Trade Negotiations Raise Concerns Among NGOs About Implications For Thailand’s Public Health Policies

“The negotiations launched this week for a Free Trade Agreement (FTA) between Thailand and the European Union have raised concerns among both Thai and European non-governmental organizations [NGOs], who fear that E.U. demands could have a negative impact on Thailand’s progressive public health policies,” Inter Press Service reports. “Launched during Thai Prime Minister Yingluck Shinawatra’s visit to Brussels on March 6, the negotiations will include the Trade-Related Aspects of Intellectual Property Rights (TRIPS) agreement, an international accord that lays down rules for dealing with intellectual property such as branded medicine,” IPS writes.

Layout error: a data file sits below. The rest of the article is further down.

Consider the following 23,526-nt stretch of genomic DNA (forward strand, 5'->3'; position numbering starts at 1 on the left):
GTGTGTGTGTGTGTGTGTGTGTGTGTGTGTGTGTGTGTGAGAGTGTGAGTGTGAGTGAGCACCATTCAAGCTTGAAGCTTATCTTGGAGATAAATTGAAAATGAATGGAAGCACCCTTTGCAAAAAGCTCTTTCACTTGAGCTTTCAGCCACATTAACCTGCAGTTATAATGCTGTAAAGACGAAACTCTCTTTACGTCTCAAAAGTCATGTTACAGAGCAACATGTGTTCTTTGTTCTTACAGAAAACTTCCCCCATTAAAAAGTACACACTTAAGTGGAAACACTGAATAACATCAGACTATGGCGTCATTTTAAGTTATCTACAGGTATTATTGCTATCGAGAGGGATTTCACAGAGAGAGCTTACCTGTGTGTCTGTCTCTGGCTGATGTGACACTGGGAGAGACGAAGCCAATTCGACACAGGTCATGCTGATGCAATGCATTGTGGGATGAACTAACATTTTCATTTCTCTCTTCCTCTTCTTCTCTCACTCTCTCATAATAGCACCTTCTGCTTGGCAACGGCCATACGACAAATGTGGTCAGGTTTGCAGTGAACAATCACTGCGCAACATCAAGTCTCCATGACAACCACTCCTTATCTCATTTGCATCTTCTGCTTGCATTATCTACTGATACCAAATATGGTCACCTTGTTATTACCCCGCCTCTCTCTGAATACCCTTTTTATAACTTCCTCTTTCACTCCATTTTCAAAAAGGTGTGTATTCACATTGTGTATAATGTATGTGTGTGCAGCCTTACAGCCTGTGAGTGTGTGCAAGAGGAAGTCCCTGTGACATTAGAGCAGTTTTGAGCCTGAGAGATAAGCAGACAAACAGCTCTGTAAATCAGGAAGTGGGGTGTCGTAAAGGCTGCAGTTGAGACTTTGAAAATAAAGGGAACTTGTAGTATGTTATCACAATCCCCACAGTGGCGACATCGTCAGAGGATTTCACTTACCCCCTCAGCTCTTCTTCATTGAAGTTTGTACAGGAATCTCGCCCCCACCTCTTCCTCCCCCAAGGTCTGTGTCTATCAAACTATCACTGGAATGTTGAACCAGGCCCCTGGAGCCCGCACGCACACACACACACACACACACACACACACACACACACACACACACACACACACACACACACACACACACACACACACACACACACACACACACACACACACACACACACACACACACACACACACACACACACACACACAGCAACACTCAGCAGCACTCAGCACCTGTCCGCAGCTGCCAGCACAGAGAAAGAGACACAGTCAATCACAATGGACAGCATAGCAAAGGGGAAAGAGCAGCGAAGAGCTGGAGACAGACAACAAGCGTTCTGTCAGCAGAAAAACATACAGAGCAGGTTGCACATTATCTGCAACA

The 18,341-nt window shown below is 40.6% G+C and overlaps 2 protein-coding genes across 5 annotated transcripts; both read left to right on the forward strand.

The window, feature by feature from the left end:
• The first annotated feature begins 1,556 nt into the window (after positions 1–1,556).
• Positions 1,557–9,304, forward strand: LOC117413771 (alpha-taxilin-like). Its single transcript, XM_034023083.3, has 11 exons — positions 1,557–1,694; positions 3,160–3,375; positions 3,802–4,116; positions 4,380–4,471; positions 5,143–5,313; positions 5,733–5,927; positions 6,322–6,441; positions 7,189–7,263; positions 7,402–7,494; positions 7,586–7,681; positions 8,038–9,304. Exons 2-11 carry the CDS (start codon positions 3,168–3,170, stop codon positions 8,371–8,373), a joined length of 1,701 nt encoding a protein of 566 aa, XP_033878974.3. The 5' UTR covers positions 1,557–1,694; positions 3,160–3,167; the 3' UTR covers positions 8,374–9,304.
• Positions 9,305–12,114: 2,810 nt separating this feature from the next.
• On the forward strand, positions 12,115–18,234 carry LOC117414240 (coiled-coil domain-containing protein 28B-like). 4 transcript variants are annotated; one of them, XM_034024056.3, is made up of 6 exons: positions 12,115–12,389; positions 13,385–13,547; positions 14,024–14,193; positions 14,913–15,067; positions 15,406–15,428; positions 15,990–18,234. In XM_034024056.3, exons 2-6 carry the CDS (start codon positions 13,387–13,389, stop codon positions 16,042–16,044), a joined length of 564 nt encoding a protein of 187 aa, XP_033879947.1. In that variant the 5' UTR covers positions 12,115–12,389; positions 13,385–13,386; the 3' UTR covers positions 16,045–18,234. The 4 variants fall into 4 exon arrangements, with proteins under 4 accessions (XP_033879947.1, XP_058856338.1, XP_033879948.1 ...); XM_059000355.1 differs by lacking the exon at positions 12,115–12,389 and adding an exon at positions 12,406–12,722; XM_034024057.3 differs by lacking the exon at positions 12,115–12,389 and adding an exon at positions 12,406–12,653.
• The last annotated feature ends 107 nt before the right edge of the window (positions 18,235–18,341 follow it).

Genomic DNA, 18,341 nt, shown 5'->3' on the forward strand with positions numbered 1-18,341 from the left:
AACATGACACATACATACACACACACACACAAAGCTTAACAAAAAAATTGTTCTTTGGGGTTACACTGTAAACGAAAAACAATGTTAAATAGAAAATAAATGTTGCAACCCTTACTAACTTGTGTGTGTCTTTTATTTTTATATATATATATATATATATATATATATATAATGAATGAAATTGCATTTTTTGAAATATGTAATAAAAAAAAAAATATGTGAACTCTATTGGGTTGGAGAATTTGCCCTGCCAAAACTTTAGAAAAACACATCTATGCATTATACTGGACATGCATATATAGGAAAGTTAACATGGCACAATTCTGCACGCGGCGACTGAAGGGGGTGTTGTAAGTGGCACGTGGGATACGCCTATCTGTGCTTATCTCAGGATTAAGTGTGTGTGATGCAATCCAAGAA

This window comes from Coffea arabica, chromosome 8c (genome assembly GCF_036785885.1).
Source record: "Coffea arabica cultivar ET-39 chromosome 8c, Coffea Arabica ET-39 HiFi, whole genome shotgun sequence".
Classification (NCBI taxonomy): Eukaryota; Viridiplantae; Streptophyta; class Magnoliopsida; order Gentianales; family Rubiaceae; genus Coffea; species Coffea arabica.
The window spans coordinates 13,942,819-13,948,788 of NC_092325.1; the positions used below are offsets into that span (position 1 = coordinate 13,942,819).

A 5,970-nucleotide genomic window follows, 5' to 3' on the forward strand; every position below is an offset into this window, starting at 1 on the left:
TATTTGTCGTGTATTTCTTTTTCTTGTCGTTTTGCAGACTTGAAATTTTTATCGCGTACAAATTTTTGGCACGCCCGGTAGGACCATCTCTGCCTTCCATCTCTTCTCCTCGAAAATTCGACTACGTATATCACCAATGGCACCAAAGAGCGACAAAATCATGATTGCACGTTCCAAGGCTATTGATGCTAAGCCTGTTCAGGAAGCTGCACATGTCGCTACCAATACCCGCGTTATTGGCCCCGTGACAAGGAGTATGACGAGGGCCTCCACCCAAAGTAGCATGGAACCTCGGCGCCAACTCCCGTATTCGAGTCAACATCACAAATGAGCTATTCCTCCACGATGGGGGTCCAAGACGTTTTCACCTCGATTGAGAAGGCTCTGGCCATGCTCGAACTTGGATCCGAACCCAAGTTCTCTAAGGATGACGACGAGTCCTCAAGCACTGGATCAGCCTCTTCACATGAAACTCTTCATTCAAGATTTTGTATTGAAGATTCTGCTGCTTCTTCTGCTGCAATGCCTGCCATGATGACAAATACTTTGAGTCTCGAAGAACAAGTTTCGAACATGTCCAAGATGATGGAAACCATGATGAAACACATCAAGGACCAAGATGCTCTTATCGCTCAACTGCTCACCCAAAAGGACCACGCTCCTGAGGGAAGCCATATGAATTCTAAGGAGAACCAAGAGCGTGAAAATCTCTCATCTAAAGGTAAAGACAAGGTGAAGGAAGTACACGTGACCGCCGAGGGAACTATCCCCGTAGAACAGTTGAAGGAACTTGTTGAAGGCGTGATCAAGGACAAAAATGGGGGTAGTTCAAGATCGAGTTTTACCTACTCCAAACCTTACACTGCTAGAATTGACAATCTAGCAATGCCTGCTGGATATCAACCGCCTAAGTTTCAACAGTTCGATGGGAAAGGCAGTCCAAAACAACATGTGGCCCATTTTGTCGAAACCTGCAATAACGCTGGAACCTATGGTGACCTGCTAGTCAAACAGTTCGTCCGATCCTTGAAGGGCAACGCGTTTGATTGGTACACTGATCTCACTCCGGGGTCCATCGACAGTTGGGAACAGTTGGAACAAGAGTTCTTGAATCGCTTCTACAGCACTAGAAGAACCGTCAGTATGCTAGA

“Thailand has gained international admiration for its public health program which is based on providing inexpensive medicine to its population, says Oxfam,” IPS notes, adding, “But activists say that these advances could be rolled back by the Free Trade Agreement, particularly if the E.U. introduces ‘investor-state dispute provisions’ in the FTA.” The news service examines the potential implications of the regulations, quoting a number of experts, and writes, “Like the NGOs, some members of the European Parliament (MEPs) are keeping a close eye on the negotiations and the aspects of the FTA that could have a harmful impact” (McKenzie, 3/12).

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